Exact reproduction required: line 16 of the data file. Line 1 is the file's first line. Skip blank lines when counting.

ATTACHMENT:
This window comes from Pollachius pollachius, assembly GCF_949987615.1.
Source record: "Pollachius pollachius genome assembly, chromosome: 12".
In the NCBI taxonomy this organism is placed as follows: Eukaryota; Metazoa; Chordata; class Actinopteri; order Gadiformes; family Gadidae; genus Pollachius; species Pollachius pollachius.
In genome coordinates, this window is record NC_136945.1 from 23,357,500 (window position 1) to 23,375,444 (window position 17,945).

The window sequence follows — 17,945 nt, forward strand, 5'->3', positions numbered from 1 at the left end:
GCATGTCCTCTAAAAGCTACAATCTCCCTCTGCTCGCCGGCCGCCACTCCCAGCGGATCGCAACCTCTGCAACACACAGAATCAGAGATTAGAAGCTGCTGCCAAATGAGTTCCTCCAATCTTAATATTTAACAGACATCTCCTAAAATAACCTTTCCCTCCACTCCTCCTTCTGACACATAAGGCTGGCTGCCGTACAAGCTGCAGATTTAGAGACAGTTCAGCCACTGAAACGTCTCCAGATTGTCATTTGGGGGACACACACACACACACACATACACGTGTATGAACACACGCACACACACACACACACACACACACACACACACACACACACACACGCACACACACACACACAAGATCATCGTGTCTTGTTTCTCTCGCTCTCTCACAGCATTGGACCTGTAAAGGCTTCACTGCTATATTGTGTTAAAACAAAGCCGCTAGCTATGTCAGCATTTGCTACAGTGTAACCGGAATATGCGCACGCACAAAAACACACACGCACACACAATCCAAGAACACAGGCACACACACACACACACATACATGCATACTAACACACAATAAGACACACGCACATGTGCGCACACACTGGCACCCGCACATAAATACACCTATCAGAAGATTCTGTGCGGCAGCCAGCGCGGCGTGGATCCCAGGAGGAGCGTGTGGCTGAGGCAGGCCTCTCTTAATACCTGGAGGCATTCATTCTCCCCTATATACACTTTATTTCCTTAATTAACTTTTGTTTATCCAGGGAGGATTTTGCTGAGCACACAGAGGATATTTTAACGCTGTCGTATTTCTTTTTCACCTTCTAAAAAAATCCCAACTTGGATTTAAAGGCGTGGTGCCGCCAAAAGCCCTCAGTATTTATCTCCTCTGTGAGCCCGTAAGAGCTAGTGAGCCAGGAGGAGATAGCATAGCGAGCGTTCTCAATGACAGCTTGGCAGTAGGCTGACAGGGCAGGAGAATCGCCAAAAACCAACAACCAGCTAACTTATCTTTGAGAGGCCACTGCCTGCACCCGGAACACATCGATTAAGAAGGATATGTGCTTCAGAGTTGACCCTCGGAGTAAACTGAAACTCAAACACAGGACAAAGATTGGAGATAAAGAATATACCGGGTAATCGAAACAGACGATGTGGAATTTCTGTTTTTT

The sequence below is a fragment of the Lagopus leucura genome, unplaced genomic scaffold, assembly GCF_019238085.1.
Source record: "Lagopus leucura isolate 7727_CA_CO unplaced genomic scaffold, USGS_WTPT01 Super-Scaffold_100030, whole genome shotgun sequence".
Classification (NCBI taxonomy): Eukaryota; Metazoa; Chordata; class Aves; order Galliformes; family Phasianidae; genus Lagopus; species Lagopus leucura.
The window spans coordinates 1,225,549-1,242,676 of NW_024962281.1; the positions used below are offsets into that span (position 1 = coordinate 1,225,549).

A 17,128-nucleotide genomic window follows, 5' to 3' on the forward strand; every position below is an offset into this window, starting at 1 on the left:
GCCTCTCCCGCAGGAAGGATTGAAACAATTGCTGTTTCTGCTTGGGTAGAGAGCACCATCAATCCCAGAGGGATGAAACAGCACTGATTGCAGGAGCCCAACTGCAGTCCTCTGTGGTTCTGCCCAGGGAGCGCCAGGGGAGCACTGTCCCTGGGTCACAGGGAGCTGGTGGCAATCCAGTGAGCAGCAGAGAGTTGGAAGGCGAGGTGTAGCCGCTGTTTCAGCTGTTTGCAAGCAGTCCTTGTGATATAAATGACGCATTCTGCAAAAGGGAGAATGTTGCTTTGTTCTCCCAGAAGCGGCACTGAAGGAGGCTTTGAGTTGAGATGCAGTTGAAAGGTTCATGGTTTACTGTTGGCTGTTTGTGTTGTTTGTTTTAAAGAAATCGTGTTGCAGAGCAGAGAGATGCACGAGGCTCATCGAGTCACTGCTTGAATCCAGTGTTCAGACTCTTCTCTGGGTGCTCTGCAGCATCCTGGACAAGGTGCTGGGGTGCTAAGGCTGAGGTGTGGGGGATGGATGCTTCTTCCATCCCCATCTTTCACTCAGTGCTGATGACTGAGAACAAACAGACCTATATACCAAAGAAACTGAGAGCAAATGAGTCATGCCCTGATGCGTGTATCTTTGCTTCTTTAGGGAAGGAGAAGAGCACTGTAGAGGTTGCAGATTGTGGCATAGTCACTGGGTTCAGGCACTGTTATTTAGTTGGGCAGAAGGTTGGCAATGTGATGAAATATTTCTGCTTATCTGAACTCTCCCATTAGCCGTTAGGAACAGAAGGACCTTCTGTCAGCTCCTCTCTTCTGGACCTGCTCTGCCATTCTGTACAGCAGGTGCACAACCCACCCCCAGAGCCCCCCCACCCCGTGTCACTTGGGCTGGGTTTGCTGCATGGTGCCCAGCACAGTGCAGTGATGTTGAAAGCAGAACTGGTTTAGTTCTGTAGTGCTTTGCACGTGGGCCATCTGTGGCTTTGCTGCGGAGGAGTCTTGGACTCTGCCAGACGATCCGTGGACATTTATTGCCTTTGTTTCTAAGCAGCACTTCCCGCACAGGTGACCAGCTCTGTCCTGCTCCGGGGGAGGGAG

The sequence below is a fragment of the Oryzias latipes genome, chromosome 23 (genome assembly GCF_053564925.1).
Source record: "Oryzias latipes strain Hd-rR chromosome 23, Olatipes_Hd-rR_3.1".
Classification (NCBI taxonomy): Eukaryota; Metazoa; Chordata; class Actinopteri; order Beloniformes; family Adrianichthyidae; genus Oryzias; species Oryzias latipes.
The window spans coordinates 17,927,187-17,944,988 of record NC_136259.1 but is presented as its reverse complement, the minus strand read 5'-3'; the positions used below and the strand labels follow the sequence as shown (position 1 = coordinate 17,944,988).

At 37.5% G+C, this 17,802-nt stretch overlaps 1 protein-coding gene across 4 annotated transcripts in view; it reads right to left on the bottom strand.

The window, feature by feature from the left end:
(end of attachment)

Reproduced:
The window spans coordinates 17,927,187-17,944,988 of record NC_136259.1 but is presented as its reverse complement, the minus strand read 5'-3'; the positions used below and the strand labels follow the sequence as shown (position 1 = coordinate 17,944,988).